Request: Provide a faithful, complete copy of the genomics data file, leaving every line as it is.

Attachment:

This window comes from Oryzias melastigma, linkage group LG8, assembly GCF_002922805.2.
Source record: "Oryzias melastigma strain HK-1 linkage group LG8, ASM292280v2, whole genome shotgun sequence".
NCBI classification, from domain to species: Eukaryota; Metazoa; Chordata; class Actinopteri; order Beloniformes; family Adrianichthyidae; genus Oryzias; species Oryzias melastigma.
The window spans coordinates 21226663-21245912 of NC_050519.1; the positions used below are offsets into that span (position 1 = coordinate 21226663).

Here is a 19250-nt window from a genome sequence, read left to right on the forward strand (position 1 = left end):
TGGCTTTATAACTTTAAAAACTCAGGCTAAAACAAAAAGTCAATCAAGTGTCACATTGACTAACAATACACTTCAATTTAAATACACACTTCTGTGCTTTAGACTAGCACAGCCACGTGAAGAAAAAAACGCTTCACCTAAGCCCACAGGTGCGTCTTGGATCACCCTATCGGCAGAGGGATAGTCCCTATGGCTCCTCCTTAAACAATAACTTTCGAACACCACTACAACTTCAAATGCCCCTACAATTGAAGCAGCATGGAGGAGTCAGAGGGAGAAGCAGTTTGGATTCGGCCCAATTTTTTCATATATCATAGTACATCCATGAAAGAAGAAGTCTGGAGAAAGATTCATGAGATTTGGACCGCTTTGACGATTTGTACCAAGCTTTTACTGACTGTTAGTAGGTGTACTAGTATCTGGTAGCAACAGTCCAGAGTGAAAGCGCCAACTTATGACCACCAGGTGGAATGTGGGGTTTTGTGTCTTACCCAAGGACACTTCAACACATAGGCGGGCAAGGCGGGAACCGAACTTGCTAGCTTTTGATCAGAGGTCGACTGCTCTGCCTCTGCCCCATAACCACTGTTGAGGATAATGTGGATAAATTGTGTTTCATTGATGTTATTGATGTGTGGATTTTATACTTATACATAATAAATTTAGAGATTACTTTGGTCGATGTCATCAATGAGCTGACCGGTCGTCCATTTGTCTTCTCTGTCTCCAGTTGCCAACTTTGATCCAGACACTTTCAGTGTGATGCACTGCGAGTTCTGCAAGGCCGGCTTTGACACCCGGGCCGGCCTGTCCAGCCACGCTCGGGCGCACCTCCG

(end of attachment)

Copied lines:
This window comes from Oryzias melastigma, linkage group LG8, assembly GCF_002922805.2.
Source record: "Oryzias melastigma strain HK-1 linkage group LG8, ASM292280v2, whole genome shotgun sequence".
NCBI classification, from domain to species: Eukaryota; Metazoa; Chordata; class Actinopteri; order Beloniformes; family Adrianichthyidae; genus Oryzias; species Oryzias melastigma.
The window spans coordinates 21226663-21245912 of NC_050519.1; the positions used below are offsets into that span (position 1 = coordinate 21226663).

Here is a 19250-nt window from a genome sequence, read left to right on the forward strand (position 1 = left end):
TGGCTTTATAACTTTAAAAACTCAGGCTAAAACAAAAAGTCAATCAAGTGTCACATTGACTAACAATACACTTCAATTTAAATACACACTTCTGTGCTTTAGACTAGCACAGCCACGTGAAGAAAAAAACGCTTCACCTAAGCCCACAGGTGCGTCTTGGATCACCCTATCGGCAGAGGGATAGTCCCTATGGCTCCTCCTTAAACAATAACTTTCGAACACCACTACAACTTCAAATGCCCCTACAATTGAAGCAGCATGGAGGAGTCAGAGGGAGAAGCAGTTTGGATTCGGCCCAATTTTTTCATATATCATAGTACATCCATGAAAGAAGAAGTCTGGAGAAAGATTCATGAGATTTGGACCGCTTTGACGATTTGTACCAAGCTTTTACTGACTGTTAGTAGGTGTACTAGTATCTGGTAGCAACAGTCCAGAGTGAAAGCGCCAACTTATGACCACCAGGTGGAATGTGGGGTTTTGTGTCTTACCCAAGGACACTTCAACACATAGGCGGGCAAGGCGGGAACCGAACTTGCTAGCTTTTGATCAGAGGTCGACTGCTCTGCCTCTGCCCCATAACCACTGTTGAGGATAATGTGGATAAATTGTGTTTCATTGATGTTATTGATGTGTGGATTTTATACTTATACATAATAAATTTAGAGATTACTTTGGTCGATGTCATCAATGAGCTGACCGGTCGTCCATTTGTCTTCTCTGTCTCCAGTTGCCAACTTTGATCCAGACACTTTCAGTGTGATGCACTGCGAGTTCTGCAAGGCCGGCTTTGACACCCGGGCCGGCCTGTCCAGCCACGCTCGGGCGCACCTCCG